The Shabbos Project: an initiative which began in South Africa a year and a half ago and aims to encourage every Jew in the world observe one shabbos together, has gotten quite a bit of buzz. But how did it all begin? Not how you’d expect! Dan Ariely – a behavioral psychologist whose Wall Street Journal column (“Ask Ariely”) I read regularly – was the man behind the plan. Ariely, a secular Israeli, had a question a few years ago: if a Jew were to keep one mitzvah and one mitzvah only, which would be the most impactful? He asked the chief rabbi of South Africa as well as the chief rabbi of England. Both rabbis independently gave him the same answer: shabbos. Why? Because the act of keeping shabbos is so powerful, they explained, that its inspiration would trickle into others areas of life. Our sages teach that “mitzvah goreres mitzvah” – the one commandment leads to another, but the rabbis felt this was especially true for shabbos.
Dan wanted to test this hypothesis so he approached the chief rabbi of South Africa, Warren Goldstein, with a proposal. What would happen, he wondered, if they got all the Jews in the country (which has pretty traditional Jewish community) to keep one shabbos together. This conversation with Ariely is what inspired Rabbi Goldstein to roll out the “one Shabbat” concept. The project itself was devised and brought into existence by Rabbi Goldstein and in the end, had over 90% participation and the feedback was astounding – numerous lives were changed in meaningful ways. This year, in honor of The Shabbos Project, which takes place this shabbos – October 23-24 – I thought it would be nice to hear from a couple of people who were impacted by ‘The Shabbos Project social experiment’.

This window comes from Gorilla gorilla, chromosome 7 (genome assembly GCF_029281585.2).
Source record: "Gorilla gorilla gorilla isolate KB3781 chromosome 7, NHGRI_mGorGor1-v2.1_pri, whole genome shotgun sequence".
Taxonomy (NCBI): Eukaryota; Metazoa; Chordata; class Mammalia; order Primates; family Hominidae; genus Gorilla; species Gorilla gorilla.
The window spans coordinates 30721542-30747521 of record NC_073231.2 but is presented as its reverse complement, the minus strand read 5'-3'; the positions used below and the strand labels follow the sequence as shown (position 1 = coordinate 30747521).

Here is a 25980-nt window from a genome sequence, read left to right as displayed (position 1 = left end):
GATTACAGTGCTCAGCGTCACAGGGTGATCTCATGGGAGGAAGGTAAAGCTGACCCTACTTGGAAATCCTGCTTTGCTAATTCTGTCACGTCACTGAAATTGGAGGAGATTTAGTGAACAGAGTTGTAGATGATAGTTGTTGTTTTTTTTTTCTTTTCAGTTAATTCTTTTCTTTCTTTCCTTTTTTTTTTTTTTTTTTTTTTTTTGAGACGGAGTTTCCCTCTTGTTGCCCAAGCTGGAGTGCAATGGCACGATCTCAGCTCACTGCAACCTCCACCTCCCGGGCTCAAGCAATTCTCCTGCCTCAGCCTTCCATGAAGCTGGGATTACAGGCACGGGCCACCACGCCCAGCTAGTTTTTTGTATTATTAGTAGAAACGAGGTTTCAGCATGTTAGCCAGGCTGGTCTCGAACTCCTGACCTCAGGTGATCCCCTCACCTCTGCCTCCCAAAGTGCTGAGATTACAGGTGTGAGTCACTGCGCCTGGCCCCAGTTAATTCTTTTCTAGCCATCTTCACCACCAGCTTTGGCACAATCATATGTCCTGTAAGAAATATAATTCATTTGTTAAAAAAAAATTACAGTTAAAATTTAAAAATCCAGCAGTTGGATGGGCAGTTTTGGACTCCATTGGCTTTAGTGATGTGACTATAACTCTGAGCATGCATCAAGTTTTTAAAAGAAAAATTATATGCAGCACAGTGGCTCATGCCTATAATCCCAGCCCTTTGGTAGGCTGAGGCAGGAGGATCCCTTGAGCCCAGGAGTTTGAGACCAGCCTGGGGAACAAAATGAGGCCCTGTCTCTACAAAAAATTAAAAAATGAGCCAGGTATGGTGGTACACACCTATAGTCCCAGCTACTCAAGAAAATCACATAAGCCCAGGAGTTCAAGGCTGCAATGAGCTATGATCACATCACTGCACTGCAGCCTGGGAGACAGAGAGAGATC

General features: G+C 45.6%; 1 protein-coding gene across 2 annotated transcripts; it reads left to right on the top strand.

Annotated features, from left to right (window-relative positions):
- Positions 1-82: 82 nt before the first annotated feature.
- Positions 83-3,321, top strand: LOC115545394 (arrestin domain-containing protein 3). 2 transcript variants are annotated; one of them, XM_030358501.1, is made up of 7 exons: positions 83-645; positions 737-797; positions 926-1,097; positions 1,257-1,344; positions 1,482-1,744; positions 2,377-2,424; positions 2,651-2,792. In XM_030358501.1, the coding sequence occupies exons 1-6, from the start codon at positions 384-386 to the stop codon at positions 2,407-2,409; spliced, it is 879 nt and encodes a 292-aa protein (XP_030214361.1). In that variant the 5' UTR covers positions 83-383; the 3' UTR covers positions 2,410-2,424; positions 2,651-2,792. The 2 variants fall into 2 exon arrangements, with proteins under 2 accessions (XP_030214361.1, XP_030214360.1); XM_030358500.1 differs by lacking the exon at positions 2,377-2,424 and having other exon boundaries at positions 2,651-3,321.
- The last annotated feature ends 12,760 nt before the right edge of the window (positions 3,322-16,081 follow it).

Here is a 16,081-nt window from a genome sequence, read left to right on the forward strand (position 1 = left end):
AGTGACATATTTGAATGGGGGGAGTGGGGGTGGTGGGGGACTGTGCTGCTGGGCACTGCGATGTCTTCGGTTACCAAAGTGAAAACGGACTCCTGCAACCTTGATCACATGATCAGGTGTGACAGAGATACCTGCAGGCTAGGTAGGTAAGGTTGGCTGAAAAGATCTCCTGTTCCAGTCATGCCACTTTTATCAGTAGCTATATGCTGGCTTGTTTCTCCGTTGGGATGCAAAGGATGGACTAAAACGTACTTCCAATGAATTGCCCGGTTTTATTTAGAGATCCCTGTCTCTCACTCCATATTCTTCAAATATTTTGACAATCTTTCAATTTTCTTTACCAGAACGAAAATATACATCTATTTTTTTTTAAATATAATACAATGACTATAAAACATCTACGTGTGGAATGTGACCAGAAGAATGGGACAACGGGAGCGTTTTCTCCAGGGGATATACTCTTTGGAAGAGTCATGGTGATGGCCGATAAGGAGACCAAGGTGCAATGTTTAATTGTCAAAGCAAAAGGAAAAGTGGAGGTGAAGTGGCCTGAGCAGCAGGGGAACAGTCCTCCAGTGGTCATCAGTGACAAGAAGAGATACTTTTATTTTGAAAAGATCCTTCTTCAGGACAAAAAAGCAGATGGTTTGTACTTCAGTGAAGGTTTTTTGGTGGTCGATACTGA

Yakir Fraiser, a sixteen year old high school student from Melbourne, is the first participant I spoke to. He was raised in a traditional Jewish home, but he never spent a fully observant shabbos until The Shabbos Project. Before his first full shabbos experience, Yakir always expected that twenty-five hours unplugged would be boring. He has never been one to just sit around and do nothing and figured that nothing was all one did on shabbos. In the end, he decided to give it a try because it was just “one day,” and if it was insufferable, it would be over before he knew it.
Much to his surprise, Yakir discovered something fascinating over those twenty-five hours – shabbos is truly enjoyable. The exact opposite of what he thought! Over the course of the shabbos, Yakir made a friend from Sydney who was “so normal” despite being religious. This friend, Eliyahu, recognized a passion in Yakir and told him about a Jewish school in Melbourne called Yeshiva College. Eliyahu suggested he check it out. While Yakir did feel differently after that initial shabbos he did not make any immediate changes nor did he look into the yeshiva. He simply returned to life as usual. But then, one day – he doesn’t even remember why or how – Yakir found himself on the Yeshiva College website. Before he knew it he was e-mailing them, taking entrance exams and then moving across the country to Melbourne to board with a family there. The family Yakir moved in with was not religious, which Yakir chose purposely, so that he could grow slowly in his observance. This past summer, though, he moved in with a religious family as Yakir is now fully observant.